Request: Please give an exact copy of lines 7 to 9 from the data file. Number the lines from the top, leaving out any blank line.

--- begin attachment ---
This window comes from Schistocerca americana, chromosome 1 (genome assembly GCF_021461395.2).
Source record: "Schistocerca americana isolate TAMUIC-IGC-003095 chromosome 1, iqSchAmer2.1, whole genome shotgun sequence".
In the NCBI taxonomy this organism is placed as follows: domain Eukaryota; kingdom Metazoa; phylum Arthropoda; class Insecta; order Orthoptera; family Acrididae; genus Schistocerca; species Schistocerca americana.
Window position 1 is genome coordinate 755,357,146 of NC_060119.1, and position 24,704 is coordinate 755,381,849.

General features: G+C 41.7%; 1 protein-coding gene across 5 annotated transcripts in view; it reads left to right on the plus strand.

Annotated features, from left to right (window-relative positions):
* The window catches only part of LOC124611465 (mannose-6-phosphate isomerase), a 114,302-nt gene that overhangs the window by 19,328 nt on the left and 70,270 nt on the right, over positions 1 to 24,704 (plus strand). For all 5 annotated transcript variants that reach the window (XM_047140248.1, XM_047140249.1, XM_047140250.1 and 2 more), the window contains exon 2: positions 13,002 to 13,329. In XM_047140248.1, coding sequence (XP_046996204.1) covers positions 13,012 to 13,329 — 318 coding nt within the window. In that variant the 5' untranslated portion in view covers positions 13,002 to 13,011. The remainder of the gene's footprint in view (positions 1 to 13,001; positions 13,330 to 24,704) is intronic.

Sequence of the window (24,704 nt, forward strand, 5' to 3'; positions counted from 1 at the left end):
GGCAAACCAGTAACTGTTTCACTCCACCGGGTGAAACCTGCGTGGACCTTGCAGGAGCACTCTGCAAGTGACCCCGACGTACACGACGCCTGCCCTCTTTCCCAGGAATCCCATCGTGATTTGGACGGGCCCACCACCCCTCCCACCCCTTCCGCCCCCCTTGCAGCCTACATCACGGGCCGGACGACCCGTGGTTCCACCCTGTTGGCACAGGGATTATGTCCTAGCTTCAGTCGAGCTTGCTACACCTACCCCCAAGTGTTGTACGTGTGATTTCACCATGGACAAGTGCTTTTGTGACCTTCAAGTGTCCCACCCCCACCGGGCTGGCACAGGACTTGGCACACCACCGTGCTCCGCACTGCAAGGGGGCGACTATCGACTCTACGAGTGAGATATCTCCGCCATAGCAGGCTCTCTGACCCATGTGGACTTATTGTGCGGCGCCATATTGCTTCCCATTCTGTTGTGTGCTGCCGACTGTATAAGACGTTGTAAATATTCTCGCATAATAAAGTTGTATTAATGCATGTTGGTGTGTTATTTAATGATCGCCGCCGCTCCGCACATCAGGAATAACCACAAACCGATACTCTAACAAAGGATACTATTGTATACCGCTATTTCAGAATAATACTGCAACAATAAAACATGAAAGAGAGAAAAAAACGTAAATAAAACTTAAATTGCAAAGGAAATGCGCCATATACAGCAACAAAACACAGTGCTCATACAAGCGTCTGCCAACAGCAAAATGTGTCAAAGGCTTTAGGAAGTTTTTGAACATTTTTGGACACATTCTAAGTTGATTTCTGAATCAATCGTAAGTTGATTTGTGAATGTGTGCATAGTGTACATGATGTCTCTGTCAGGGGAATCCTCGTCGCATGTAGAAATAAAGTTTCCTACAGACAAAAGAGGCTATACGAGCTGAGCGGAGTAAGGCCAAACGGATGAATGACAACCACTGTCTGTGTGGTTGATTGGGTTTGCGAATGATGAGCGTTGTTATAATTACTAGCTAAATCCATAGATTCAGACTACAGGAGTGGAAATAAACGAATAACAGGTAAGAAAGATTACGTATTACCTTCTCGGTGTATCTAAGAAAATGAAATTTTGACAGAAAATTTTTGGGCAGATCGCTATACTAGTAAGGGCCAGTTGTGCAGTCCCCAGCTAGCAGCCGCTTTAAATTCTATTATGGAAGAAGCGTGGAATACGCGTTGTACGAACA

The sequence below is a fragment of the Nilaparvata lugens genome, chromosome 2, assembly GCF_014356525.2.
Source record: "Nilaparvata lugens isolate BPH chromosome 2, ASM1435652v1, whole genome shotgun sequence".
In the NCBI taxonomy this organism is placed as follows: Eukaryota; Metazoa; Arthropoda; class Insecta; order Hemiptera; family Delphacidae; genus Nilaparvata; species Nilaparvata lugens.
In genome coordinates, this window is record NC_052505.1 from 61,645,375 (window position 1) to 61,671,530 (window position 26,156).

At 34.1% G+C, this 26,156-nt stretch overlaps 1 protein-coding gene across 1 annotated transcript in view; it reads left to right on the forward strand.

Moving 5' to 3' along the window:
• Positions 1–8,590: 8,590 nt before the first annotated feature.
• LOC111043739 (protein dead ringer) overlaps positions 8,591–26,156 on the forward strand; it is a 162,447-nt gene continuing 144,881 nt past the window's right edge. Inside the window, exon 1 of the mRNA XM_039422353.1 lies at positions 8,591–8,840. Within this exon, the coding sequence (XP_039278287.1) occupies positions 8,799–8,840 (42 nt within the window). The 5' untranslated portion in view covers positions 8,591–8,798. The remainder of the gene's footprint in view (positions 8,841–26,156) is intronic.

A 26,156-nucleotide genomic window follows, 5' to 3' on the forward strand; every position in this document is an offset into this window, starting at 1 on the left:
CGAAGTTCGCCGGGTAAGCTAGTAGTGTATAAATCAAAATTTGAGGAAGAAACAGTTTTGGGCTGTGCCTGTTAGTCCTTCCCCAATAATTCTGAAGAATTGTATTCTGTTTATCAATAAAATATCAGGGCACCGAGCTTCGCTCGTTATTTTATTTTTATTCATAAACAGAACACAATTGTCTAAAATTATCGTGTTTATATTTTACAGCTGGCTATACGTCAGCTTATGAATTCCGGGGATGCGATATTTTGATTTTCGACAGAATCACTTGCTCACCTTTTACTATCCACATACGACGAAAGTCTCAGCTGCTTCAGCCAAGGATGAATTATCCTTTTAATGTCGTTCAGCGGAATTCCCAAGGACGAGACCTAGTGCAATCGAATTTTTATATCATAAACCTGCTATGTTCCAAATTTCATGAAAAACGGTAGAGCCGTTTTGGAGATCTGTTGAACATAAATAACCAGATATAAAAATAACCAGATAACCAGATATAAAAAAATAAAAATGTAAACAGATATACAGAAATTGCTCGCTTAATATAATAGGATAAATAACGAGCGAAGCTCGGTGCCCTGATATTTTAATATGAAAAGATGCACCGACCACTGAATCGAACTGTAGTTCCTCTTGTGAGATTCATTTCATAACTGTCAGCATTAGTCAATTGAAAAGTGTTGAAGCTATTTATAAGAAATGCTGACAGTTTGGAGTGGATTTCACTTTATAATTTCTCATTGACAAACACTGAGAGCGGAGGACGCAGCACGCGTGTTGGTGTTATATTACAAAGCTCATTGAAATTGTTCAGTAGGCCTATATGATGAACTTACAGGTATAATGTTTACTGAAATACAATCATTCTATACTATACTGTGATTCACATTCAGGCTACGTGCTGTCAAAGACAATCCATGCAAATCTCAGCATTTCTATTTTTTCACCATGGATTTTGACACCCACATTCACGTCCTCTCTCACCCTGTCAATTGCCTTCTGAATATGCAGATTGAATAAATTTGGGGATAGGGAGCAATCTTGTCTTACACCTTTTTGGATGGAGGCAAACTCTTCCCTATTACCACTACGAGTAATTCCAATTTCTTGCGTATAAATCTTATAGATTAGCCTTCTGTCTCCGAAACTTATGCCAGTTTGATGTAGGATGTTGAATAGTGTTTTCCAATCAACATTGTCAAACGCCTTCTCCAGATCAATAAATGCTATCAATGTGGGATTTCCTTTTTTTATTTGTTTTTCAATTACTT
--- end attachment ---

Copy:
* The window catches only part of LOC124611465 (mannose-6-phosphate isomerase), a 114,302-nt gene that overhangs the window by 19,328 nt on the left and 70,270 nt on the right, over positions 1 to 24,704 (plus strand). For all 5 annotated transcript variants that reach the window (XM_047140248.1, XM_047140249.1, XM_047140250.1 and 2 more), the window contains exon 2: positions 13,002 to 13,329. In XM_047140248.1, coding sequence (XP_046996204.1) covers positions 13,012 to 13,329 — 318 coding nt within the window. In that variant the 5' untranslated portion in view covers positions 13,002 to 13,011. The remainder of the gene's footprint in view (positions 1 to 13,001; positions 13,330 to 24,704) is intronic.

Sequence of the window (24,704 nt, forward strand, 5' to 3'; positions counted from 1 at the left end):
GGCAAACCAGTAACTGTTTCACTCCACCGGGTGAAACCTGCGTGGACCTTGCAGGAGCACTCTGCAAGTGACCCCGACGTACACGACGCCTGCCCTCTTTCCCAGGAATCCCATCGTGATTTGGACGGGCCCACCACCCCTCCCACCCCTTCCGCCCCCCTTGCAGCCTACATCACGGGCCGGACGACCCGTGGTTCCACCCTGTTGGCACAGGGATTATGTCCTAGCTTCAGTCGAGCTTGCTACACCTACCCCCAAGTGTTGTACGTGTGATTTCACCATGGACAAGTGCTTTTGTGACCTTCAAGTGTCCCACCCCCACCGGGCTGGCACAGGACTTGGCACACCACCGTGCTCCGCACTGCAAGGGGGCGACTATCGACTCTACGAGTGAGATATCTCCGCCATAGCAGGCTCTCTGACCCATGTGGACTTATTGTGCGGCGCCATATTGCTTCCCATTCTGTTGTGTGCTGCCGACTGTATAAGACGTTGTAAATATTCTCGCATAATAAAGTTGTATTAATGCATGTTGGTGTGTTATTTAATGATCGCCGCCGCTCCGCACATCAGGAATAACCACAAACCGATACTCTAACAAAGGATACTATTGTATACCGCTATTTCAGAATAATACTGCAACAATAAAACATGAAAGAGAGAAAAAAACGTAAATAAAACTTAAATTGCAAAGGAAATGCGCCATATACAGCAACAAAACACAGTGCTCATACAAGCGTCTGCCAACAGCAAAATGTGTCAAAGGCTTTAGGAAGTTTTTGAACATTTTTGGACACATTCTAAGTTGATTTCTGAATCAATCGTAAGTTGATTTGTGAATGTGTGCATAGTGTACATGATGTCTCTGTCAGGGGAATCCTCGTCGCATGTAGAAATAAAGTTTCCTACAGACAAAAGAGGCTATACGAGCTGAGCGGAGTAAGGCCAAACGGATGAATGACAACCACTGTCTGTGTGGTTGATTGGGTTTGCGAATGATGAGCGTTGTTATAATTACTAGCTAAATCCATAGATTCAGACTACAGGAGTGGAAATAAACGAATAACAGGTAAGAAAGATTACGTATTACCTTCTCGGTGTATCTAAGAAAATGAAATTTTGACAGAAAATTTTTGGGCAGATCGCTATACTAGTAAGGGCCAGTTGTGCAGTCCCCAGCTAGCAGCCGCTTTAAATTCTATTATGGAAGAAGCGTGGAATACGCGTTGTACGAACA